In this paper, the authors' goal was to determine the outcome of reoperation for recurrent epidural spinal cord compression in patients with metastatic spine disease.
A retrospective chart review was conducted of all patients who underwent spine surgery at the Memorial Sloan-Kettering Cancer Center between 1996 and 2007. Thirty-nine patients who underwent reoperation of the spine at the level previously treated with surgery were identified. Only patients whose reoperation was performed because of tumor recurrence leading to high-grade epidural spinal cord compression or recurrence with no further radiation options were included in the study. Patients who underwent reoperations exclusively for instrumentation failure were excluded. All patients underwent additional decompression via a posterolateral approach without removal of the spinal instrumentation.
Patients underwent 1–4 reoperations at the same level. A median survival time of 12.4 months was noted after the first reoperation, and a median survival time of 9.1 months was noted after the last reoperation. At last follow-up 22 (65%) of 34 patients were ambulatory at the time of last follow-up or death, and the median time between loss-of-ambulation and death was 1 month. Functional status was maintained or improved by one Eastern Cooperative Oncology Group grade in 97% of patients. A major surgical complication rate of 5% was noted.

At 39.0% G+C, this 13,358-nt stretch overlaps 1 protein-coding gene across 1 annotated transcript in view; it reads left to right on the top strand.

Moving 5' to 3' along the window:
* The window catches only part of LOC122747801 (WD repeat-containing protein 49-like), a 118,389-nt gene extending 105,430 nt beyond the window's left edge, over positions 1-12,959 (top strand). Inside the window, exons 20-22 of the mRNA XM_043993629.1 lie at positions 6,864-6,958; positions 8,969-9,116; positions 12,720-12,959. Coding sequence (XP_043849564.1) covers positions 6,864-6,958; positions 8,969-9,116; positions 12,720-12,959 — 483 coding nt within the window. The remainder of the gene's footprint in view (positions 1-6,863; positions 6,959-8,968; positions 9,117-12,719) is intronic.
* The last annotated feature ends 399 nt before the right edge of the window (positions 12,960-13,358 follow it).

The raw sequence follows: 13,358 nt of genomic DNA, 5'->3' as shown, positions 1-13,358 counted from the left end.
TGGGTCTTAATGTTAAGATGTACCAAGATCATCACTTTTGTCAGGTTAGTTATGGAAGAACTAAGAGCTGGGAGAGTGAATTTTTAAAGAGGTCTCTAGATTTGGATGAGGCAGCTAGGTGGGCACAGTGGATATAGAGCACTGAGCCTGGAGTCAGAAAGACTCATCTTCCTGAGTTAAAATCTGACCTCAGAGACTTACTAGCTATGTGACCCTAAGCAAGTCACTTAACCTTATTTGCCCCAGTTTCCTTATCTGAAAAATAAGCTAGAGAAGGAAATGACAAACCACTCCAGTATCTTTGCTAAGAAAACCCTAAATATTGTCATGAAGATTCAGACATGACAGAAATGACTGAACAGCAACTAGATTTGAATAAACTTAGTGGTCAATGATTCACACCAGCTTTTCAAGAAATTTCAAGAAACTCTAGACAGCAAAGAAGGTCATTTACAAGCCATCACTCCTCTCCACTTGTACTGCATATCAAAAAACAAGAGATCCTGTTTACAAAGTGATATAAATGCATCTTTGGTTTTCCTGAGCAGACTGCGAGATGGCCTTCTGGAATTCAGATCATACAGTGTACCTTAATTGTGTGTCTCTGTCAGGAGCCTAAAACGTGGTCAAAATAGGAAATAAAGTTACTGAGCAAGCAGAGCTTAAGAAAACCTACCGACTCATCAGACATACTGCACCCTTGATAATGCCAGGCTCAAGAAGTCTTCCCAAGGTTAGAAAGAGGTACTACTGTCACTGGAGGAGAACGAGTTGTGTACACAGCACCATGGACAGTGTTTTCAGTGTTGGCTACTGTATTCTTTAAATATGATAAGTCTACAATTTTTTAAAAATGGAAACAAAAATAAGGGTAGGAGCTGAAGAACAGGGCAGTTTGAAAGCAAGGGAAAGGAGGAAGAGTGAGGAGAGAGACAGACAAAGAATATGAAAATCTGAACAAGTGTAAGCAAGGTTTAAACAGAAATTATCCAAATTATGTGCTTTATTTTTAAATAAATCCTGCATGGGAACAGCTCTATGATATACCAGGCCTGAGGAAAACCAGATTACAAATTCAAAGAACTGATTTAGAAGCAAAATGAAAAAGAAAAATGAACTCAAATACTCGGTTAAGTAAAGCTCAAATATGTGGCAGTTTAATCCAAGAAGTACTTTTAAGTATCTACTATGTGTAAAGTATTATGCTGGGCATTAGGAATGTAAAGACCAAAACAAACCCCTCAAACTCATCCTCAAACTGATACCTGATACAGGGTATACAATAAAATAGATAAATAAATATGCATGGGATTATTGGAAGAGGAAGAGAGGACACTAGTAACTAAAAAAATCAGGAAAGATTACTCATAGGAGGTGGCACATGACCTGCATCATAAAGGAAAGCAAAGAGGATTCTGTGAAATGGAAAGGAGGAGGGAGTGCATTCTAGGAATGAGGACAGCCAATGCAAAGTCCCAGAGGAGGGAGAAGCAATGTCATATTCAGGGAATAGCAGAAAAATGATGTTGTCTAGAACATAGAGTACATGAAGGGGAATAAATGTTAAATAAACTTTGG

Reoperation represents a viable option in patients with high-grade epidural spinal cord compression who have recurrent metastatic tumors at previously operated spinal levels. In carefully selected patients, reoperation can prolong ambulation and result in good functional and neurological outcomes.